A new virtual mobile assistant made her debut at Microsoft’s Build conference last week.

Cortana will be available shortly on smart phones running Windows 8.1 in a bid to give Apple’s Siri a run for attention of lovers of the latest in technology.

And let’s face it — intelligent voice systems are a hoot to show off. A friend of mine who has an Android handset will show off it’s ability to voice search the Internet any time someone in a group raises a question that can’t be answered.

At the conference I interviewed David Salamon, Cortana’s product manager, about the technology and he gave me a demo:

It looks slick, although at the keynote demo there were a few glitches — officially it’s still in beta. Also note that as Cortana links to Microsoft’s Bing search engine, it won’t be available everywhere immediately — it has to be programmed if asked to search for “Italian restaurants,” for example, to look locally.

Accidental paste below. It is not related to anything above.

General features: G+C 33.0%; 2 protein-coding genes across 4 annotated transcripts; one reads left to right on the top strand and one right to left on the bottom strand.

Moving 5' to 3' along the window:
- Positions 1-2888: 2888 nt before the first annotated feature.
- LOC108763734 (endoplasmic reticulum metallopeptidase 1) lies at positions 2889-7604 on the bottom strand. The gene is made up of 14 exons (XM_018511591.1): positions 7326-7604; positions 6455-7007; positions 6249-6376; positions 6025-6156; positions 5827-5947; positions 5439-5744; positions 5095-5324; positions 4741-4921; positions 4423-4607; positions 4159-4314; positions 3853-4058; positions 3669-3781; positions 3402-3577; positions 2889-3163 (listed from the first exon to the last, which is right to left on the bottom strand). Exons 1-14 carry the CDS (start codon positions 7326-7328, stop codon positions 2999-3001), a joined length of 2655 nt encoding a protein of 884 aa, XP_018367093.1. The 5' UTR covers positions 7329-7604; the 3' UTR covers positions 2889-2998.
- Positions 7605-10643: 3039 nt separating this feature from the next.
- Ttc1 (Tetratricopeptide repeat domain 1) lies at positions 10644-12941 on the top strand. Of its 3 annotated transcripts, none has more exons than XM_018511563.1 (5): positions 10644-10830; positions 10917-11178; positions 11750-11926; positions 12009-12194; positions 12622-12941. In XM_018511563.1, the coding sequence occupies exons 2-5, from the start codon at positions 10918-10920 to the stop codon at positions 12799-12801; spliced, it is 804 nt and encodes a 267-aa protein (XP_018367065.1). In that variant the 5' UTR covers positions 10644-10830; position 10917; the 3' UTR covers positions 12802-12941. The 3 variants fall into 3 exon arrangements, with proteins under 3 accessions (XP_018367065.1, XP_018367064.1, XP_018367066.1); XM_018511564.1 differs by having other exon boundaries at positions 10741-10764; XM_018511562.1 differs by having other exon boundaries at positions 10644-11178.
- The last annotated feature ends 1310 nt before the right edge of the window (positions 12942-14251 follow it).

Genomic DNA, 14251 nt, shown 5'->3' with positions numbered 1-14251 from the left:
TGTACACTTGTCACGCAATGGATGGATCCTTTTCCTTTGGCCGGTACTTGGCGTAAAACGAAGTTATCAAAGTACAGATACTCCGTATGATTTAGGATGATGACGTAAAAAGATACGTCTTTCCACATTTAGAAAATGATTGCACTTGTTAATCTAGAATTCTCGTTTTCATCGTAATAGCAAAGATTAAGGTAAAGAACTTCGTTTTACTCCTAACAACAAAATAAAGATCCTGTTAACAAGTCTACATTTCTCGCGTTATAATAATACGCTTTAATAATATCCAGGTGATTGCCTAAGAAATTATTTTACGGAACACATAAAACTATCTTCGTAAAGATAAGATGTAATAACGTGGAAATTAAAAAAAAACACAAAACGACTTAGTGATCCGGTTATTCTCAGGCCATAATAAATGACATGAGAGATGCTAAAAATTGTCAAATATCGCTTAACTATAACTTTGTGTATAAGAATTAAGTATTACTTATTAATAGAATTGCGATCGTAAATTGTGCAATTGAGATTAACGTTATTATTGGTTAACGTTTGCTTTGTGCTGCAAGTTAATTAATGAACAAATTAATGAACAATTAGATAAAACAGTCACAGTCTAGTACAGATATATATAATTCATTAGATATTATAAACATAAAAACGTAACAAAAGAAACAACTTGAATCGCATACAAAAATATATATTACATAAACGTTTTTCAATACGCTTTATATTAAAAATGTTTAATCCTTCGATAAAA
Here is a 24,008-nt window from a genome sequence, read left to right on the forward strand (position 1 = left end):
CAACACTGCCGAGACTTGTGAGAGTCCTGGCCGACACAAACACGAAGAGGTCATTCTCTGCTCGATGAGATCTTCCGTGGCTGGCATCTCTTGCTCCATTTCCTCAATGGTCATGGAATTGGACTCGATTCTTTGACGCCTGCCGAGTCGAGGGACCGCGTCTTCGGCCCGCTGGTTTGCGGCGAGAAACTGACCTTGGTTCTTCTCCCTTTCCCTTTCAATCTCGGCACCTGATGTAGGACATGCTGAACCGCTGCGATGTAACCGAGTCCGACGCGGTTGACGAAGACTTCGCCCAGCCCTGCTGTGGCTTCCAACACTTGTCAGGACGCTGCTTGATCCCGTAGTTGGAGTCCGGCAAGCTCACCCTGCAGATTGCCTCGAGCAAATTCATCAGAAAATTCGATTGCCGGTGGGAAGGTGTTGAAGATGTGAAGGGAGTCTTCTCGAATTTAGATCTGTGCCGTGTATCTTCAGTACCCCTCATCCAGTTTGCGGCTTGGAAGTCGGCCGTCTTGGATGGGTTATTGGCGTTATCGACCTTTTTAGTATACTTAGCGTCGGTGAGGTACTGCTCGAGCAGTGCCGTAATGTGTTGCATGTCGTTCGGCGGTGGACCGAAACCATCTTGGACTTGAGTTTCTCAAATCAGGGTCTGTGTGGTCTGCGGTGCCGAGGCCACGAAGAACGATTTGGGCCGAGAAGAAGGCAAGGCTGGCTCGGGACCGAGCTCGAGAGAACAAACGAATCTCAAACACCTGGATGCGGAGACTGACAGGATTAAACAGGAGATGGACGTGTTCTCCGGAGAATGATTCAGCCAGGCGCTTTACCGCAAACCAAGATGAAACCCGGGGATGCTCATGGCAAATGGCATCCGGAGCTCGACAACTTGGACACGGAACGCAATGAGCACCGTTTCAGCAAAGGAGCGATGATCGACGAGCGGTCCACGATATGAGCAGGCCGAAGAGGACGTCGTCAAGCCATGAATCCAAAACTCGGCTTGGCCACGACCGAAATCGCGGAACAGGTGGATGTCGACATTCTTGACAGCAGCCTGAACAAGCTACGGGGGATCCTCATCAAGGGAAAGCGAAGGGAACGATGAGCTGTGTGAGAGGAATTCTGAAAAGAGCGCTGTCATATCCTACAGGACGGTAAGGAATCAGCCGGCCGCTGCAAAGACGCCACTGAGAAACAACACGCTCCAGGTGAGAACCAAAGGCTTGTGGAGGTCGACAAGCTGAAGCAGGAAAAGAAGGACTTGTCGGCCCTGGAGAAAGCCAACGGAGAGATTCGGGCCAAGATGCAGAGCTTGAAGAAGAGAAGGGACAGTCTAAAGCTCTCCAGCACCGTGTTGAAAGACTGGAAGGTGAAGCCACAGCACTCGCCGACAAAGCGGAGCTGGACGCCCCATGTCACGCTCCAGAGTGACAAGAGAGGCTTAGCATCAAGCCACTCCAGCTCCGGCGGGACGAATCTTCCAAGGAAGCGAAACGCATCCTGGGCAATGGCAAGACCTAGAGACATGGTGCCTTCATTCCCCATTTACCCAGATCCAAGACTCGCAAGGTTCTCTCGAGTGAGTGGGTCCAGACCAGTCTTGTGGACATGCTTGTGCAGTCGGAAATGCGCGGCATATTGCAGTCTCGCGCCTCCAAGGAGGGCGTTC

Unfortunately there’s no Canadian release date yet for Cortana. Europe and parts  of Asia get her first.

IT analyst Rob Enderle told me that in his opinion Cortana does a lot more than Apple’s celebrated Siri and its Android counterparts in terms of managing the life of users. The launch of Cortana “is going to begin an AI (artificial intelligence) war between Google, Microsoft and Apple.”

Whether Cortana will be a differentiator to significantly boost WinPhone sales is a question. The Windows store has far fewer apps than Google, Android and BlackBerry. The only way Microsoft can negate that, Enderle says,  is by making apps a secondary reason for choosing a Windows smart phone and other features — like Cortana — the main reasons . Nokia, for example, has handsets with better cameras and included photo editing software than most competitors.

Apple did the same thing, Enderle points out: It made people think that, unlike a BlackBerry, a smart phone could be used for entertainment.



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